Kinesiology and physical therapy are two health fields centered around human movement. Kinesiologists often work with people who are looking to improve their fitness and overall health. They also help rehabilitate people with chronic injuries that cause pain and affect function. Kinesiologists focus on improving flexibility, agility, mobility, and strength, through exercise interventions.

Physical therapists evaluate injuries and rehabilitate people with a wide variety of medical conditions. These professionals use many different types of treatment (including exercise) to help restore function.

Physical therapy services are typically covered by insurance, while a person might have to pay out-of-pocket for kinesiology services.

A Word From Verywell

Kinesiologists and physical therapists can help you improve function and quality of life after injury or if you are living with chronic illness. If you aren't sure which one you should see, talk to your primary healthcare provider. Or, schedule an initial assessment and let the professionals decide if their services are appropriate for your condition and goals. If they aren't, they will help you find the treatment you need.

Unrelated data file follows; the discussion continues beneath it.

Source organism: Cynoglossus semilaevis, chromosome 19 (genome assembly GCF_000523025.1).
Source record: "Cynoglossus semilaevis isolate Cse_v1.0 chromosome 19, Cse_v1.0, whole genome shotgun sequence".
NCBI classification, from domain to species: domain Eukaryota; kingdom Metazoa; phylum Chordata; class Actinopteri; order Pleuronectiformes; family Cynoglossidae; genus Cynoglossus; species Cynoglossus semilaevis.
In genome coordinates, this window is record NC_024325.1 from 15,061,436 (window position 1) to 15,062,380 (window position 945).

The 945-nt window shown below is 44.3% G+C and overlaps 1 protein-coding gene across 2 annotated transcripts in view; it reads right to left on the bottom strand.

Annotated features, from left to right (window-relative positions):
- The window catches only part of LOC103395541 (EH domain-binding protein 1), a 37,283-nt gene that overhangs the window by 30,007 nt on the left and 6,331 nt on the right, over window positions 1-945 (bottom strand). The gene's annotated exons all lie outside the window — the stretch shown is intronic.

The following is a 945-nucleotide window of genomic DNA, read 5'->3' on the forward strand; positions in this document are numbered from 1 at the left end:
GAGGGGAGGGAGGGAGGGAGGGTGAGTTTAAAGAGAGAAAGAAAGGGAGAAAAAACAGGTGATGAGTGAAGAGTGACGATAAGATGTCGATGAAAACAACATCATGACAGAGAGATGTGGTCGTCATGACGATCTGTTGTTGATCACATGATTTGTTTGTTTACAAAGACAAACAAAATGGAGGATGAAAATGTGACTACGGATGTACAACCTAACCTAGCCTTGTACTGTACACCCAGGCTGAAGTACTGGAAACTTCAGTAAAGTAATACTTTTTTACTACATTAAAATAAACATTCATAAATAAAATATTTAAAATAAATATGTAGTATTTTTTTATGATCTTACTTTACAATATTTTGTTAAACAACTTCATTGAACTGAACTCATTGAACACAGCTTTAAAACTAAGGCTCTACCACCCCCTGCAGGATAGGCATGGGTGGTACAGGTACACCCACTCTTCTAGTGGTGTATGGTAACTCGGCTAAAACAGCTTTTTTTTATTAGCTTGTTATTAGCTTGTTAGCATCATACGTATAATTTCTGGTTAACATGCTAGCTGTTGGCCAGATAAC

Frequently Asked Questions

  • What does a kinesiologist do?

    A kinesiologist works with patients who want to improve their fitness level. They are also able to provide rehabilitation for long-standing injuries to help reduce pain and improve fitness.

  • Should I go to physical therapy?

    Your healthcare provider may recommend physical therapy after an injury or surgery. To figure out if physical therapy could be beneficial, talk with your healthcare provider or physical therapist.

8 Sources
Verywell Health uses only high-quality sources, including peer-reviewed studies, to support the facts within our articles. Read our editorial process to learn more about how we fact-check and keep our content accurate, reliable, and trustworthy.
  1. American Kinesiology Association. About AKA.

  2. Corban University. Is a kinesiology degree right for you?

  3. American Kinesiotherapy Association. How to become a registered kinesiotherapist.

  4. American Kinesiotherapy Association. Available specializations.

  5. Washington University in St. Louis. Physical therapy.

  6. American Physical Therapy Association. Becoming a PT.

  7. American Physical Therapy Association. Becoming a PTA.

  8. U.S. Department of Veterans Affairs. Kinesiotherapy.

By Aubrey Bailey, PT, DPT, CHT
Aubrey Bailey is a physical therapist and professor of anatomy and physiology with over a decade of experience providing in-person and online education for medical personnel and the general public, specializing in the areas of orthopedic injury, neurologic diseases, developmental disorders, and healthy living.